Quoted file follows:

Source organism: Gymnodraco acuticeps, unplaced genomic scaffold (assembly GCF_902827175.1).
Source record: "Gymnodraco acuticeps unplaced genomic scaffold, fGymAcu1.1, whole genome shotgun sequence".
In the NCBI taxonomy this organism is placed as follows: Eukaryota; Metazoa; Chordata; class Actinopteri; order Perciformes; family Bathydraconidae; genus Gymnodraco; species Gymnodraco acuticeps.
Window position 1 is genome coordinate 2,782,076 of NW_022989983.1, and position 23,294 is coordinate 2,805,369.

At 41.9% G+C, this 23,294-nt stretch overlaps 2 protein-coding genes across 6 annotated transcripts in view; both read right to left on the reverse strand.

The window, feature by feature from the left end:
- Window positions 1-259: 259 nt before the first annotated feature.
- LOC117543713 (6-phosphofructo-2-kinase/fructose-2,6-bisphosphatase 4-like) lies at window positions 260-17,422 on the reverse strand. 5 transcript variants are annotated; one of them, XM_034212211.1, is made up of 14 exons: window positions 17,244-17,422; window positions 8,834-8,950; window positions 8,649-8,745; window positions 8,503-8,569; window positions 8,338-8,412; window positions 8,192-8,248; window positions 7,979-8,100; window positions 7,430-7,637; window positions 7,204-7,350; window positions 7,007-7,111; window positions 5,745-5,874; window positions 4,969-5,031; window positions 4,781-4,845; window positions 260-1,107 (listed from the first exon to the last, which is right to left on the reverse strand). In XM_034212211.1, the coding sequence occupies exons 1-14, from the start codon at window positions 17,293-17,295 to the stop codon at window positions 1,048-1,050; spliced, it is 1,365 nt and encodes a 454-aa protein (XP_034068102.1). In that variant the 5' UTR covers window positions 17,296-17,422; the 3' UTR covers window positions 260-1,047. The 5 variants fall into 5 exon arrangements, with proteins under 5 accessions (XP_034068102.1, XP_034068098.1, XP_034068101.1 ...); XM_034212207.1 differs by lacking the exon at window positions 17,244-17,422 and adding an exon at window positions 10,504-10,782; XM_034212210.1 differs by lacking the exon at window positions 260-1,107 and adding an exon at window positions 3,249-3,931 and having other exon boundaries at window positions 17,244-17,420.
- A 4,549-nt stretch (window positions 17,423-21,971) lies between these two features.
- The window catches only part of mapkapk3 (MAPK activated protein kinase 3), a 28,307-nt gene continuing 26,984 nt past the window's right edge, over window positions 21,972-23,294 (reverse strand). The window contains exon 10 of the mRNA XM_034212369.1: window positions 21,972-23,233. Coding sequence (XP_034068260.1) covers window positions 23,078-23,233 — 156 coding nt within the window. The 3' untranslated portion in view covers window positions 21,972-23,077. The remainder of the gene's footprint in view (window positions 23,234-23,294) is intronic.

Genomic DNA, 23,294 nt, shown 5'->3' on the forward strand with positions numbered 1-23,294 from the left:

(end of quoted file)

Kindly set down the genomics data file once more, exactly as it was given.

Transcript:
Source organism: Gymnodraco acuticeps, unplaced genomic scaffold (assembly GCF_902827175.1).
Source record: "Gymnodraco acuticeps unplaced genomic scaffold, fGymAcu1.1, whole genome shotgun sequence".
In the NCBI taxonomy this organism is placed as follows: Eukaryota; Metazoa; Chordata; class Actinopteri; order Perciformes; family Bathydraconidae; genus Gymnodraco; species Gymnodraco acuticeps.
Window position 1 is genome coordinate 2,782,076 of NW_022989983.1, and position 23,294 is coordinate 2,805,369.

At 41.9% G+C, this 23,294-nt stretch overlaps 2 protein-coding genes across 6 annotated transcripts in view; both read right to left on the reverse strand.

The window, feature by feature from the left end:
- Window positions 1-259: 259 nt before the first annotated feature.
- LOC117543713 (6-phosphofructo-2-kinase/fructose-2,6-bisphosphatase 4-like) lies at window positions 260-17,422 on the reverse strand. 5 transcript variants are annotated; one of them, XM_034212211.1, is made up of 14 exons: window positions 17,244-17,422; window positions 8,834-8,950; window positions 8,649-8,745; window positions 8,503-8,569; window positions 8,338-8,412; window positions 8,192-8,248; window positions 7,979-8,100; window positions 7,430-7,637; window positions 7,204-7,350; window positions 7,007-7,111; window positions 5,745-5,874; window positions 4,969-5,031; window positions 4,781-4,845; window positions 260-1,107 (listed from the first exon to the last, which is right to left on the reverse strand). In XM_034212211.1, the coding sequence occupies exons 1-14, from the start codon at window positions 17,293-17,295 to the stop codon at window positions 1,048-1,050; spliced, it is 1,365 nt and encodes a 454-aa protein (XP_034068102.1). In that variant the 5' UTR covers window positions 17,296-17,422; the 3' UTR covers window positions 260-1,047. The 5 variants fall into 5 exon arrangements, with proteins under 5 accessions (XP_034068102.1, XP_034068098.1, XP_034068101.1 ...); XM_034212207.1 differs by lacking the exon at window positions 17,244-17,422 and adding an exon at window positions 10,504-10,782; XM_034212210.1 differs by lacking the exon at window positions 260-1,107 and adding an exon at window positions 3,249-3,931 and having other exon boundaries at window positions 17,244-17,420.
- A 4,549-nt stretch (window positions 17,423-21,971) lies between these two features.
- The window catches only part of mapkapk3 (MAPK activated protein kinase 3), a 28,307-nt gene continuing 26,984 nt past the window's right edge, over window positions 21,972-23,294 (reverse strand). The window contains exon 10 of the mRNA XM_034212369.1: window positions 21,972-23,233. Coding sequence (XP_034068260.1) covers window positions 23,078-23,233 — 156 coding nt within the window. The 3' untranslated portion in view covers window positions 21,972-23,077. The remainder of the gene's footprint in view (window positions 23,234-23,294) is intronic.

Genomic DNA, 23,294 nt, shown 5'->3' on the forward strand with positions numbered 1-23,294 from the left: